Nikolas Amicone ’09, Bakery Supermarket Broker, Joe Amicone & Associates
Born into a family of entrepreneurs, Nikolas knew he was destined to be a part of the business industry but needed guidance to determine in what capacity. He turned to Merrimack College’s mentor program, where he connected with alumni who were able to help him identify his natural track in marketing.
With a minor in economics, Nikolas found a passion in identifying consumer trends, making him a desirable candidate for his father’s brokerage sales firm. After graduation, Nikolas joined the family business, which represents local and national bakeries that are focused on selling their products to supermarkets all across New England.
Nikolas continues to be a valuable member of the company, specializing in continued research in consumer habits and trends for supermarkets throughout the United States.
How did your experience at Merrimack help you as a professional?
My experiences at Merrimack helped me to develop the skills and mindset needed to succeed in business. The key to working in sales, or selling anything really, is that you sell yourself first and foremost. I firmly believe that before you’re able to assure someone they should have a product you sell and/or represent, you first have to assure them they should be purchasing said product from you. Merrimack gave me the opportunity to experience working with a wide variety of classmates as well as different professors, something I feel helped facilitate the transition from student to professional. Throughout my years at Merrimack College I was helped by many professors, but Associate Dean Julie Fitzmaurice really helped solidify my love for marketing. Professor Fitzmaurice would not only educate her students on the principles of marketing and consumer behavior, but she would communicate the information in a way that would shed light on how these concepts translate in the real world.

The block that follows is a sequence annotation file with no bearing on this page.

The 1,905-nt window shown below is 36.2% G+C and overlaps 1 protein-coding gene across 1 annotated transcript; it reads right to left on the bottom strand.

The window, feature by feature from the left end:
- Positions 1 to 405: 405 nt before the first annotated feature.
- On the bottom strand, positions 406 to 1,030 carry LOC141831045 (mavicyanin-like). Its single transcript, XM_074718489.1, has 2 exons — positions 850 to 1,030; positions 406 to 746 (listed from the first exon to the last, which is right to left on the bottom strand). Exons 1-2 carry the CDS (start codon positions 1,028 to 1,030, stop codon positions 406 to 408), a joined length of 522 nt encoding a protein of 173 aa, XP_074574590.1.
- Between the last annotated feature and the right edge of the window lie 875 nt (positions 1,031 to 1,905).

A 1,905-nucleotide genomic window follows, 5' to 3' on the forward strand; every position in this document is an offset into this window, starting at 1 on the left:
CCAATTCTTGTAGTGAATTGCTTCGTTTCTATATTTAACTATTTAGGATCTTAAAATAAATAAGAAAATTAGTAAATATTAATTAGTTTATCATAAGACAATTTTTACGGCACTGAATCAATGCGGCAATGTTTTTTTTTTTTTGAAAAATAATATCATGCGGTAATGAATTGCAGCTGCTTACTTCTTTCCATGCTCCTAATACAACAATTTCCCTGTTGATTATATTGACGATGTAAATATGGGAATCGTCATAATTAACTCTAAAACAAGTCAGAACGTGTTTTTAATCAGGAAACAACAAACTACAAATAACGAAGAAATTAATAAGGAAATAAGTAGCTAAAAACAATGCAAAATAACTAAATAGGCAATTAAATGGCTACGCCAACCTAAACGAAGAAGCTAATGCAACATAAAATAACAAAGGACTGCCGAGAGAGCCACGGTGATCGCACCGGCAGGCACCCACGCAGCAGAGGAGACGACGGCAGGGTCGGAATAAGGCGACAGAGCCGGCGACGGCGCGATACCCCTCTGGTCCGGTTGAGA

What is the best advice you could give current Merrimack students?
The best advice I could give is to always be yourself, but don’t be afraid of changing who you are. A lot of people are scared of change, but throughout life we are suppose to experience personal growth. If you’re the same person your 20’s as in your 30’s, there is a problem. So experience as much as you can as a student and upon graduation remember that you should continuously be developing and growing as a person.
What is your Favorite Merrimack memory?
My favorite Merrimack memory would be a very early one. It was my first introductory business course, where the class was placed into a “firms” which consisted of four students that represented each area of a business. We were challenged to take a company and perform a complete analysis of it, taking into account industry trends, marketing plans, financial feasibility, and develop a future projection - This was a very fun project.
Why are you Merrimack Proud?
I feel like as an alumnus, Merrimack still encompasses what I loved about it a decade ago. Merrimack’s grassroots have always been hospitality and community, both of which I feel play an essential role in developing not only a student, but a person.